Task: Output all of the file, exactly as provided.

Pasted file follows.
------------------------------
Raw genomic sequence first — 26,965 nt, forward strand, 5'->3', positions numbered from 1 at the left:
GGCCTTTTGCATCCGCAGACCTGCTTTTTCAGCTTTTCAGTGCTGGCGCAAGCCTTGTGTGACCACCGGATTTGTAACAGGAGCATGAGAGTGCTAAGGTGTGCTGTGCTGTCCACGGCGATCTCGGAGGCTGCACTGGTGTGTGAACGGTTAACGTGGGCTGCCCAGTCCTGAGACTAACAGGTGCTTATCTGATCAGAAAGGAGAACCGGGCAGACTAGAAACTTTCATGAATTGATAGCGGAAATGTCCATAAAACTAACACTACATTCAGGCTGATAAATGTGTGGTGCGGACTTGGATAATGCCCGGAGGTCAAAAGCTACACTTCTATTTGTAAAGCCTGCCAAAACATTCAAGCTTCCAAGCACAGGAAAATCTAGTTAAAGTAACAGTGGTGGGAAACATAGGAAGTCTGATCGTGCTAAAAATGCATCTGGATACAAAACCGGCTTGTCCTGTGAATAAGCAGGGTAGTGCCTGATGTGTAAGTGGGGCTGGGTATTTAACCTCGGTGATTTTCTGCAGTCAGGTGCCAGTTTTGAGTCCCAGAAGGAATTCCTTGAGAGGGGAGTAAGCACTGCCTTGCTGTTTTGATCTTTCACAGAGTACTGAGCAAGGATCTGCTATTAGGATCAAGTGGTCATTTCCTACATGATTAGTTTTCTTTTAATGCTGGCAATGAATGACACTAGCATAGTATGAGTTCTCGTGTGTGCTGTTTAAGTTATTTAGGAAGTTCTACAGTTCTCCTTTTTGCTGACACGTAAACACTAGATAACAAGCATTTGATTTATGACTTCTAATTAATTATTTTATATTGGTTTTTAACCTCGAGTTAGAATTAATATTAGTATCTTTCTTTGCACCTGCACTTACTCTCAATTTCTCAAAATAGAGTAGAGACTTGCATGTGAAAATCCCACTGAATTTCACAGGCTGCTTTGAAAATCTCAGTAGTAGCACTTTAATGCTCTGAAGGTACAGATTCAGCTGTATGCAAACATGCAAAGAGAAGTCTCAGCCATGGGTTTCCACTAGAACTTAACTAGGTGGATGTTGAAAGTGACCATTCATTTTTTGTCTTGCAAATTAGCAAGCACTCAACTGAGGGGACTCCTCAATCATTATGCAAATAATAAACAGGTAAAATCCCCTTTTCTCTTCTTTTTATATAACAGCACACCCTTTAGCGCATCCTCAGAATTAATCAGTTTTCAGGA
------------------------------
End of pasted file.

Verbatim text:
Raw genomic sequence first — 26,965 nt, forward strand, 5'->3', positions numbered from 1 at the left:
GGCCTTTTGCATCCGCAGACCTGCTTTTTCAGCTTTTCAGTGCTGGCGCAAGCCTTGTGTGACCACCGGATTTGTAACAGGAGCATGAGAGTGCTAAGGTGTGCTGTGCTGTCCACGGCGATCTCGGAGGCTGCACTGGTGTGTGAACGGTTAACGTGGGCTGCCCAGTCCTGAGACTAACAGGTGCTTATCTGATCAGAAAGGAGAACCGGGCAGACTAGAAACTTTCATGAATTGATAGCGGAAATGTCCATAAAACTAACACTACATTCAGGCTGATAAATGTGTGGTGCGGACTTGGATAATGCCCGGAGGTCAAAAGCTACACTTCTATTTGTAAAGCCTGCCAAAACATTCAAGCTTCCAAGCACAGGAAAATCTAGTTAAAGTAACAGTGGTGGGAAACATAGGAAGTCTGATCGTGCTAAAAATGCATCTGGATACAAAACCGGCTTGTCCTGTGAATAAGCAGGGTAGTGCCTGATGTGTAAGTGGGGCTGGGTATTTAACCTCGGTGATTTTCTGCAGTCAGGTGCCAGTTTTGAGTCCCAGAAGGAATTCCTTGAGAGGGGAGTAAGCACTGCCTTGCTGTTTTGATCTTTCACAGAGTACTGAGCAAGGATCTGCTATTAGGATCAAGTGGTCATTTCCTACATGATTAGTTTTCTTTTAATGCTGGCAATGAATGACACTAGCATAGTATGAGTTCTCGTGTGTGCTGTTTAAGTTATTTAGGAAGTTCTACAGTTCTCCTTTTTGCTGACACGTAAACACTAGATAACAAGCATTTGATTTATGACTTCTAATTAATTATTTTATATTGGTTTTTAACCTCGAGTTAGAATTAATATTAGTATCTTTCTTTGCACCTGCACTTACTCTCAATTTCTCAAAATAGAGTAGAGACTTGCATGTGAAAATCCCACTGAATTTCACAGGCTGCTTTGAAAATCTCAGTAGTAGCACTTTAATGCTCTGAAGGTACAGATTCAGCTGTATGCAAACATGCAAAGAGAAGTCTCAGCCATGGGTTTCCACTAGAACTTAACTAGGTGGATGTTGAAAGTGACCATTCATTTTTTGTCTTGCAAATTAGCAAGCACTCAACTGAGGGGACTCCTCAATCATTATGCAAATAATAAACAGGTAAAATCCCCTTTTCTCTTCTTTTTATATAACAGCACACCCTTTAGCGCATCCTCAGAATTAATCAGTTTTCAGGA